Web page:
#2: Boris Johnson isn’t trusted and Michael Gove isn’t liked. Johnson might be liked by some Tories and some Londoners, but according to opinion polls, only 34% of Brits trust him. And Gove is just a vote loser outside of the Tory party. Can you imagine them in the streets shaking hands with normal people the way Salmond and Sturgeon did?

#3: Because they’re not going to be in the streets meeting joe public, the campaign is going to be run as a series of TV appearances, press conferences and the occasional stage-managed photo ops. Unlike the SNP’s campaign, it’s going to feel distant, and as though it belongs to the Tory party, rather than to the British people.

#4: They’ve introduced elements of racism into their campaign – with Boris Johnson’s comments about Barack Obama’s Kenyan heritage. Maybe racism is too harsh a word. Maybe it would be more accurate to describe it as “old-school colonial attitudes”. Either way, it puts a stink on the campaign that’ll turn off some swing voters. Both utterly unnecessary and utterly stupid. (And there was a very simple way to turn Obama’s intervention into a win for the Leave campaign.)

#5: They’re acting like whiners, complaining that the remain campaign aren’t “playing fair.” Whiners look like losers. And that’s not a good look.

#6: They’ve failed to offer a clear and attractive vision of post-EU Britain. Will we be like Norway, Switzerland or Canada? Will we be still paying money to the EU, but having no say? Will we have to accept unlimited immigration? Who knows?

Voters are confused. And, as we say in marketing, a confused mind always says no.

#7: They haven’t sold against the future of the EU. Right now, the EU is fairly tolerable for most Brits. But, if the majority of nations want the EU to be a United States of Europe – with countries sharing debts and having veto over each other’s budgets – then it won’t be. But Johnson and Gove have failed to convince people that’ll be the cost of staying in.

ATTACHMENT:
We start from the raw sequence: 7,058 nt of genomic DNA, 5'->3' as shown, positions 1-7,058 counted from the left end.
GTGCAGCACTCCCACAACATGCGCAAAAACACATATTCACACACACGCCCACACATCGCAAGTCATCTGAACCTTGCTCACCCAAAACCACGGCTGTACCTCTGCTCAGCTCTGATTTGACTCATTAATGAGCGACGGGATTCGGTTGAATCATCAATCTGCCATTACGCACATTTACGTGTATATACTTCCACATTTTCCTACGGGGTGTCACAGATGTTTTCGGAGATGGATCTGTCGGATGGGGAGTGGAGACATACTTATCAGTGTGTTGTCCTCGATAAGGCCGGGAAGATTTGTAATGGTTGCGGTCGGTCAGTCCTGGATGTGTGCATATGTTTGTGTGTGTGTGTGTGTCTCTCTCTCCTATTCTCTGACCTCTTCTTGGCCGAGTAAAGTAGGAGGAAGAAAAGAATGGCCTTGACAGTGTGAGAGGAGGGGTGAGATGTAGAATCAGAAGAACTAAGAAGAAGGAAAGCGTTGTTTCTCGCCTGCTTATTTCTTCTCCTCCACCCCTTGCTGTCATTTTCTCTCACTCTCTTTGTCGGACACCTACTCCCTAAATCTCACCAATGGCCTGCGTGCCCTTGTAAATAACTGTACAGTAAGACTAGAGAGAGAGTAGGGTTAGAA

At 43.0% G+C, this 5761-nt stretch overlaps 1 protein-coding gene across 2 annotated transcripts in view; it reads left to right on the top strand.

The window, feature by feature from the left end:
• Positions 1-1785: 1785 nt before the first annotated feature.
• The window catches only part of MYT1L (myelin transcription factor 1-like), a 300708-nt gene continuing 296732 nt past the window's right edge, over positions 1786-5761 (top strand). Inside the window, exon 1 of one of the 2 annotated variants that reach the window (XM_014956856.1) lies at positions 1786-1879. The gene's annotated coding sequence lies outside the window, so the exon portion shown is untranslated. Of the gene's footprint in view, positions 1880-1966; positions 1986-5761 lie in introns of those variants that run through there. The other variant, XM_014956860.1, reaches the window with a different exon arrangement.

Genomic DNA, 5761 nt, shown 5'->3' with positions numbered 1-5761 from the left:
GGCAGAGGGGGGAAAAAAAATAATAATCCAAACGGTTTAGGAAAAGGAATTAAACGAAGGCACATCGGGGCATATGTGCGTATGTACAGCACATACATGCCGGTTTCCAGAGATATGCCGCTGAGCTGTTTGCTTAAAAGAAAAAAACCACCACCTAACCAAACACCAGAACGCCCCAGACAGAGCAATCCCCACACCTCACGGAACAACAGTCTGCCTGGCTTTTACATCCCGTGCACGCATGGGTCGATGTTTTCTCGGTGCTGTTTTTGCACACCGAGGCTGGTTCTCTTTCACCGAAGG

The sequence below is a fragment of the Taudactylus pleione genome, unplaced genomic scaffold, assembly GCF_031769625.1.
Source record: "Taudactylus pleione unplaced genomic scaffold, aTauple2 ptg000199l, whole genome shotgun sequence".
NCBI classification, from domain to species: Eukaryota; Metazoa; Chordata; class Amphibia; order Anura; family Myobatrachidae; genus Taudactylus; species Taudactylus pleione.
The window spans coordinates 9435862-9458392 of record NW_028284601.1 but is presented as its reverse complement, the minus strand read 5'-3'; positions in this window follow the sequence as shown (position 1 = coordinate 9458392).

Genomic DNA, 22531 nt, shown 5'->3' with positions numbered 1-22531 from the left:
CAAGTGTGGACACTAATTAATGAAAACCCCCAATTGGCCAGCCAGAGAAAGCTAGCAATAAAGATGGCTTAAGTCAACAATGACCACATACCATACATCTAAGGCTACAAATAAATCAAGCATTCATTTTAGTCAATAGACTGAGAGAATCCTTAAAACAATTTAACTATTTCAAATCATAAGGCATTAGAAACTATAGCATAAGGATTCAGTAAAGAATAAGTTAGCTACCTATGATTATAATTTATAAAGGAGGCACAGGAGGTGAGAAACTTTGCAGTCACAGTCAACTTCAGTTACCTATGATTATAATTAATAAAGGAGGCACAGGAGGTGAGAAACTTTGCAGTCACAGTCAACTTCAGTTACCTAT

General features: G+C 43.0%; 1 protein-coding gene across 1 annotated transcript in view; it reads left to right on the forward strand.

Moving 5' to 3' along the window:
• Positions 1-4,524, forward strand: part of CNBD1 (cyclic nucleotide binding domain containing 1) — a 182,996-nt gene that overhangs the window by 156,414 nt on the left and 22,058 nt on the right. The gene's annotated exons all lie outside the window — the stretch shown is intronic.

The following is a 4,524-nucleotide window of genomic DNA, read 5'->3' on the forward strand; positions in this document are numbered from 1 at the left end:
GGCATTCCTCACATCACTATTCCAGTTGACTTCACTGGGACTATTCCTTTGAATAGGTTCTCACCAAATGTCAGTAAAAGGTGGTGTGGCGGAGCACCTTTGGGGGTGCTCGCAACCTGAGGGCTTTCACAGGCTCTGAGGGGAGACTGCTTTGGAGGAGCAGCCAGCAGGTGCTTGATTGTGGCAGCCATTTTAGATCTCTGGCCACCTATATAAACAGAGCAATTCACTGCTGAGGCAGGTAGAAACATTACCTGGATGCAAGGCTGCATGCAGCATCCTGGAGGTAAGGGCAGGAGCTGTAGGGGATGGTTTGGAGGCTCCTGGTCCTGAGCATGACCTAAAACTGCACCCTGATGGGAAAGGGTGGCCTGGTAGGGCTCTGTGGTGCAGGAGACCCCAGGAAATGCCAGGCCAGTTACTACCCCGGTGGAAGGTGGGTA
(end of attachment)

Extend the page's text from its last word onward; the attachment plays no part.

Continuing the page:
#8: They haven’t convinced voters that Turkey will inevitably join the EU. Turkey – rightly or wrongly – is a vote loser for the Bremainers, but it’s been left off the table.

#9: Their vision is one where we have a hostile relationship with Europe. Instead, they could have argued that, if our neighbours want closer integration, then we have a choice between acting as spoilers, using our veto to prevent them from having the EU they want, or respectfully stepping aside and letting them have what they want.

That’s a far more positive relationship, and could be used to position exit as a pro-European move, and remaining as anti-European.

#10: They’ve not countered the question: What if Europe doesn’t trade with us? They could do this by pointing out the balance of trade and exactly how many jobs would be lost in each country if that happened. In which case, freezing us out would be turkeys voting for Christmas.

#11: The, “They’ll freeze us out as a punishment,” argument, could have been reframed this as, “What is this? A union of friends, or some sort of protection racket where, if you leave, they’ll break your legs? Do we want to be in a Union with these people?”

#12: We’ve heard little of substance about corruption in the EU parliament. In particular, how much of the UK’s £12.9bn annual contribution is unaccounted for.

#13: Similarly, little about the lack of democracy and accountability.

#14: Even the claim that the EU prevents war in Europe – which, I’d suggest, doesn’t make much sense – hasn’t been refuted. All we got was an, “Oh, no, it doesn’t. Oh, yes, it does,” argument.

#15: Most tellingly, they’ve made zero progress since the start of the campaign. In fact, they’ve lost ground in the betting, with the odds going out from 3.0 to 3.2.

At some point, you’ve got to land some lasting blows. With only a month and a half until the vote, there’s little time to make a difference.

And that’s why I believe there’s almost no chance the UK will vote to leave the EU.

To sum up

When the referendum was announced, I thought Brexit would win.

After all, the EU is headed towards closer integration, and Brits don’t want closer integration.

Seems like an easy sale to me. Any half-competent marketer would have made hay.

But there’s nothing so easy that politicians can’t find a way to mess it up.

I predict the Vote Leave campaign will bumbles around aimlessly for a while before running out of steam… a bit like Boris answering a difficult question.

And, on June 23rd, well see a bloodless victory for the Remain camp.

Just my 2p,

Steve Gibson